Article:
Sin Taxes can downgrade the usability of the items that are not in favour of human health and imposition of this tax can work like a double-edged sword, how? Let us continue with the article to prove that.
First of all let me make it clear that Sin-tax is a kind of tax imposed on items like alcohol and tobacco as well as soft drinks. Now, most of you could have gotten the point to be eleborated next.
Well, as this tax could help combat rising rates of chronic disease worldwide, it can also drive the poorer into further poverty if they don’t skip using these products.
No doubt taxes on these products are more likely to change the lifestyle behaviour of vulnerable poorer consumers while the tax revenues would be coming from the higher income households, and this has been also proven by a global research study.
As poorer sections of society are disproportionately affected by non-communicable diseases (NCDs) that are linked to lifestyle, such as heart disease, type 2 diabetes & cancer, being described as a “major cause and consequence” of poverty according to the articles published in ‘The Lancet’ medical journal; the Sin taxes if work positively, can lower down the number of affected people.
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In Britain a tax on sugary drinks came into effect yesterday and as a result of significant cost added to the price of fizzy drinks, (though it is expected to hit manufacturers rather than consumers) the consumption of fizzy drinks is being looked to lessen.
If we bring in mind Dr Rachel Nugent’s statement that “Non-communicable diseases are a major cause and consequence of poverty worldwide”, we will quite sure that in country like Pakistan Sin taxes are required very badly. Why? Because the country is rapidly getting into the carriage of chronic disease and it is also an admitted fact that poor class is the worst in this case.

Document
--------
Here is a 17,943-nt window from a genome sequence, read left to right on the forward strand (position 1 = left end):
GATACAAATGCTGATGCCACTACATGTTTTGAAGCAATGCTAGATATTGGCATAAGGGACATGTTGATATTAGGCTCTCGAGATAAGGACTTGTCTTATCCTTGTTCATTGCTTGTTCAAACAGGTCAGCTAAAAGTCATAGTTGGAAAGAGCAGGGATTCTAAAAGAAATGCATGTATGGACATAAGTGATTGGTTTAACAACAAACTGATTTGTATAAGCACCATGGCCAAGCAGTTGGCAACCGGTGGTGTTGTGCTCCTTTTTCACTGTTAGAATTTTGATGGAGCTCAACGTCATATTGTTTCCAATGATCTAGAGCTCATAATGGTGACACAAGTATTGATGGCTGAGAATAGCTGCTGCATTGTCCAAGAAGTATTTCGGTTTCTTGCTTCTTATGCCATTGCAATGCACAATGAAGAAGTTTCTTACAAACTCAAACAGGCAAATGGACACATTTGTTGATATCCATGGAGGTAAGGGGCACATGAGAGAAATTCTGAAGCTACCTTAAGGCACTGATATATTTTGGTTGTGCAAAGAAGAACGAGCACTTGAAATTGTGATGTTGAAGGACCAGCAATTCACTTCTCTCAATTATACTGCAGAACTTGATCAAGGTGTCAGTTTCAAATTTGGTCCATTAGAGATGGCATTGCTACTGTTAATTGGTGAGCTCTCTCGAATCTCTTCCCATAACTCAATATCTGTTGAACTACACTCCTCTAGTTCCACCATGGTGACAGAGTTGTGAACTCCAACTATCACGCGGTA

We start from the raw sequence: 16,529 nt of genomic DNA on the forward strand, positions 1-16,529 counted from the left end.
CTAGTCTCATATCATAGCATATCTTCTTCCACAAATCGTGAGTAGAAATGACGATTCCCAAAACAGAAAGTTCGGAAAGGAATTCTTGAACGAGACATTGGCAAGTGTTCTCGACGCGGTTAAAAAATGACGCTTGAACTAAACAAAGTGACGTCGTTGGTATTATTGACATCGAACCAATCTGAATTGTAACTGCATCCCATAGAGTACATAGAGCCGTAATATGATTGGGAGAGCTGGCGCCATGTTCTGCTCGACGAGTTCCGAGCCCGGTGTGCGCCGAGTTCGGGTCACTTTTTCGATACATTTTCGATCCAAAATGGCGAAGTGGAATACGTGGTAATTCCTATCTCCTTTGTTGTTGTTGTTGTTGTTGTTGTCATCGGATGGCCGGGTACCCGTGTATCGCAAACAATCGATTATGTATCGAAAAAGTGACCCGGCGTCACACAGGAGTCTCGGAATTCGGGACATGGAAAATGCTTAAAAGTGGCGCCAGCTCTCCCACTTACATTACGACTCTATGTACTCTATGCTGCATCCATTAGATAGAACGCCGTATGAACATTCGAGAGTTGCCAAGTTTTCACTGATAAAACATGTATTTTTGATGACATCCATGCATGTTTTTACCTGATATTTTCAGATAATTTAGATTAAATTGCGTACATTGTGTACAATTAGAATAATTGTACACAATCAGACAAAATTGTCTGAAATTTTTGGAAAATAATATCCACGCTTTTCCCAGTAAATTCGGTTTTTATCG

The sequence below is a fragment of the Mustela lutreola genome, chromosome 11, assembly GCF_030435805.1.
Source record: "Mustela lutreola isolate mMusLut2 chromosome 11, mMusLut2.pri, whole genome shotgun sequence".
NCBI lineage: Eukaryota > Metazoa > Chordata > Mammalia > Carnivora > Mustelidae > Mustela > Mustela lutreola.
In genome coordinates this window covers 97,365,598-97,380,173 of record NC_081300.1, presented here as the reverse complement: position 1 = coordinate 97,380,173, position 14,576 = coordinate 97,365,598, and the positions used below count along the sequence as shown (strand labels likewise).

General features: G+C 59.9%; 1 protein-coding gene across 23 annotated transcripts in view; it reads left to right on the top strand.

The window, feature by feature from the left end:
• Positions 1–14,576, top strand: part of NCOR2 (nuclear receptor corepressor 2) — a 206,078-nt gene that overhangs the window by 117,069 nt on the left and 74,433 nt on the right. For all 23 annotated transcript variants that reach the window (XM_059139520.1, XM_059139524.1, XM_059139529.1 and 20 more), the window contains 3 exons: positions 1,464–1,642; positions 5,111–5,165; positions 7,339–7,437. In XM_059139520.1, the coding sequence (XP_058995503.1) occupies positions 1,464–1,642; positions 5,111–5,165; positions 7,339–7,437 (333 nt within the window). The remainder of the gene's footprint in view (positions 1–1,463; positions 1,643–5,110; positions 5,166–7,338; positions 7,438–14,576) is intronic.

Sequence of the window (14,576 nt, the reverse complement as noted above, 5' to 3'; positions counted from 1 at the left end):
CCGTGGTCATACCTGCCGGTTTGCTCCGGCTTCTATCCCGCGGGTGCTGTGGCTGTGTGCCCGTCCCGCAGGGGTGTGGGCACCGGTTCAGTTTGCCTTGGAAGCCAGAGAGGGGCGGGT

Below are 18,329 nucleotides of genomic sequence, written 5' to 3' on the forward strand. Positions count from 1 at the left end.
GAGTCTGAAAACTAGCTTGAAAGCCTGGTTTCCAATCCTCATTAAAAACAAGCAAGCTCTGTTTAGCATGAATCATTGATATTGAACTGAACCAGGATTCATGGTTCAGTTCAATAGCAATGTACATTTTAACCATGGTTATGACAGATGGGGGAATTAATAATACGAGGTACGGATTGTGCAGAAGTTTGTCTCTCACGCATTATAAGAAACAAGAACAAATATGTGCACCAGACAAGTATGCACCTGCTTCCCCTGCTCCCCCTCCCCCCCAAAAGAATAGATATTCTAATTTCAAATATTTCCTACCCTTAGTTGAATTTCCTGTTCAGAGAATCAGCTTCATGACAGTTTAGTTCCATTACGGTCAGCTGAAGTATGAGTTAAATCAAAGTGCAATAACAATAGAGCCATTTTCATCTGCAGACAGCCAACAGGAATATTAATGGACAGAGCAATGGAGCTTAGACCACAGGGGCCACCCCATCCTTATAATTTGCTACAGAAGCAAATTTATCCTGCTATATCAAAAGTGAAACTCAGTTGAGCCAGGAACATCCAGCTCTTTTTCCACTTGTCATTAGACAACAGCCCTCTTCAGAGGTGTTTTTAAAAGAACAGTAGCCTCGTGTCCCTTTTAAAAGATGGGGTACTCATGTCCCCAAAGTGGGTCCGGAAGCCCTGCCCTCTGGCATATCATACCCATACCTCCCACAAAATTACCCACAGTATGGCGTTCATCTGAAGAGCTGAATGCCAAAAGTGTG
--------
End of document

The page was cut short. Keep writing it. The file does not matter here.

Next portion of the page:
So, to improve the health care system of the country, the first thing to be done is to imposition of Sin taxes, and it will be a big investments for the healthcare sector.
As these taxes are being called for the benefit of humanity, Christopher Snowdon, of the Institute of Economic Affairs, call it the next cause for the increasing poverty.
He insisted that “Sugar taxes have not reduced obesity rates anywhere in the world, and smoking is much more prevalent among the poor than among the rich,” and “There is precious little evidence that poor people benefit from being taxed”.
So, we can confidentally say that because the poor consume drugs like tobacco and other drinks to console their distress, it is not possible up to 100 % that they avoid using these items due to tax imposition, so the thing of worst need is “awareness of the health issues and their causes” not sin taxes.